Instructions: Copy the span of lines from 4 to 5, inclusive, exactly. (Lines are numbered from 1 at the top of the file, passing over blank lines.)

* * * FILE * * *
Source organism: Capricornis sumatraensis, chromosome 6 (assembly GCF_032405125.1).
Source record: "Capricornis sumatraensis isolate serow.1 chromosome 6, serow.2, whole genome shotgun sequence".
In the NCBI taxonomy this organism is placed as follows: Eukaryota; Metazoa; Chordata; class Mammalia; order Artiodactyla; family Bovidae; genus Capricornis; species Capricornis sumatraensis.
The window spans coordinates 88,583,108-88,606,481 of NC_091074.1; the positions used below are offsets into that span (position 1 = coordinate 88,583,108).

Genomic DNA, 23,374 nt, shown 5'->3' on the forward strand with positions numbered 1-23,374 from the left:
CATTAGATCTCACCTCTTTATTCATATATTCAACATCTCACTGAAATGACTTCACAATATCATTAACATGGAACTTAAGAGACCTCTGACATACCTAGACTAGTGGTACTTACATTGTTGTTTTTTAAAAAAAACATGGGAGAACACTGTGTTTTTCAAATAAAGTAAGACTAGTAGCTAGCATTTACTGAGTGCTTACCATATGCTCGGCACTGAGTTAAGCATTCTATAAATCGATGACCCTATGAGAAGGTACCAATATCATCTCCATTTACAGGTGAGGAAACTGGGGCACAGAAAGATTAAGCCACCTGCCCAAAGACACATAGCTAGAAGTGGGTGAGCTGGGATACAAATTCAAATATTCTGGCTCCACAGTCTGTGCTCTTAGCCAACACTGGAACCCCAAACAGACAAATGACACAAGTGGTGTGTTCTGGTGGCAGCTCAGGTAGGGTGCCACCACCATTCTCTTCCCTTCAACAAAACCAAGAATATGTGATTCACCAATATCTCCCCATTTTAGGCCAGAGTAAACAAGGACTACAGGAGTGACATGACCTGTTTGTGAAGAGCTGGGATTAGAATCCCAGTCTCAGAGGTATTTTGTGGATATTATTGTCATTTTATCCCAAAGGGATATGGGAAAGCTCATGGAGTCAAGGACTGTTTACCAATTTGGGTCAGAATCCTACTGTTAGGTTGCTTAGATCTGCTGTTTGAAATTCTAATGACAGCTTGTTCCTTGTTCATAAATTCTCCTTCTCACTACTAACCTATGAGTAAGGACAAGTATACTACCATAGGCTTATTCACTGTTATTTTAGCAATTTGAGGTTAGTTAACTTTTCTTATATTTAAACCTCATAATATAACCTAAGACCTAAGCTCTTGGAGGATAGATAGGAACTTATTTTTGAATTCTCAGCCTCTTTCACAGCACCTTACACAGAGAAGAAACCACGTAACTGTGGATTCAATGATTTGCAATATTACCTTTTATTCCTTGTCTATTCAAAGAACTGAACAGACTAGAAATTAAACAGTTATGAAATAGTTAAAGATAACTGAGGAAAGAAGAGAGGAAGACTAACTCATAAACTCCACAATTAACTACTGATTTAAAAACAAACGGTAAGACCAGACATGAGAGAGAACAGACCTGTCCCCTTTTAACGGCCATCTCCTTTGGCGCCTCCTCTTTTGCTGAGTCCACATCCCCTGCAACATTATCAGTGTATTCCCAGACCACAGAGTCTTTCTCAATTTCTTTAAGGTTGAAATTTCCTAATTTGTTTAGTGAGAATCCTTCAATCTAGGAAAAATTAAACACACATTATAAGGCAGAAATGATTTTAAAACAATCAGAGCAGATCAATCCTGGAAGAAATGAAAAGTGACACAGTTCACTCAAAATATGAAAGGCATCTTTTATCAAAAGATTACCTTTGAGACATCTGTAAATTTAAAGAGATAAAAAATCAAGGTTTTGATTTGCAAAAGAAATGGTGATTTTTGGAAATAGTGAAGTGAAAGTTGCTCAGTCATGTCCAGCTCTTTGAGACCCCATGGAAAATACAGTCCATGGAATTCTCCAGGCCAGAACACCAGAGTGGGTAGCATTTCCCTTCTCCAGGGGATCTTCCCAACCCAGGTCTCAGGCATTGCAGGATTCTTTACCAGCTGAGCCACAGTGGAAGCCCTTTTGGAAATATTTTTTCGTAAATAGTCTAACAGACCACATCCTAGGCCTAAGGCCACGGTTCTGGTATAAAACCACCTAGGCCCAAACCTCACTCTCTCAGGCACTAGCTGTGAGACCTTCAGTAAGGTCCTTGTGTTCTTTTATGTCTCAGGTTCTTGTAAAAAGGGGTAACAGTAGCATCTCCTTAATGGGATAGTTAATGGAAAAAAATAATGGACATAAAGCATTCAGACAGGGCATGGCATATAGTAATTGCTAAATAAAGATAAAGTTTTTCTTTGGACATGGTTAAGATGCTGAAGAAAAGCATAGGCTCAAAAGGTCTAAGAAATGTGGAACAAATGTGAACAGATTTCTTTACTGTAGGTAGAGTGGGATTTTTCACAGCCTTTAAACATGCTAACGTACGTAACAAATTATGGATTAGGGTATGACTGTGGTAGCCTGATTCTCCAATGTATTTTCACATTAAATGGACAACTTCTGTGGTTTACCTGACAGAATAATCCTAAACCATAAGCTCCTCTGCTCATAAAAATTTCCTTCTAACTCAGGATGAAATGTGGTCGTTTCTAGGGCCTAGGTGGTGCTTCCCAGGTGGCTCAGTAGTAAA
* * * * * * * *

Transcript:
The window spans coordinates 88,583,108-88,606,481 of NC_091074.1; the positions used below are offsets into that span (position 1 = coordinate 88,583,108).

Genomic DNA, 23,374 nt, shown 5'->3' on the forward strand with positions numbered 1-23,374 from the left: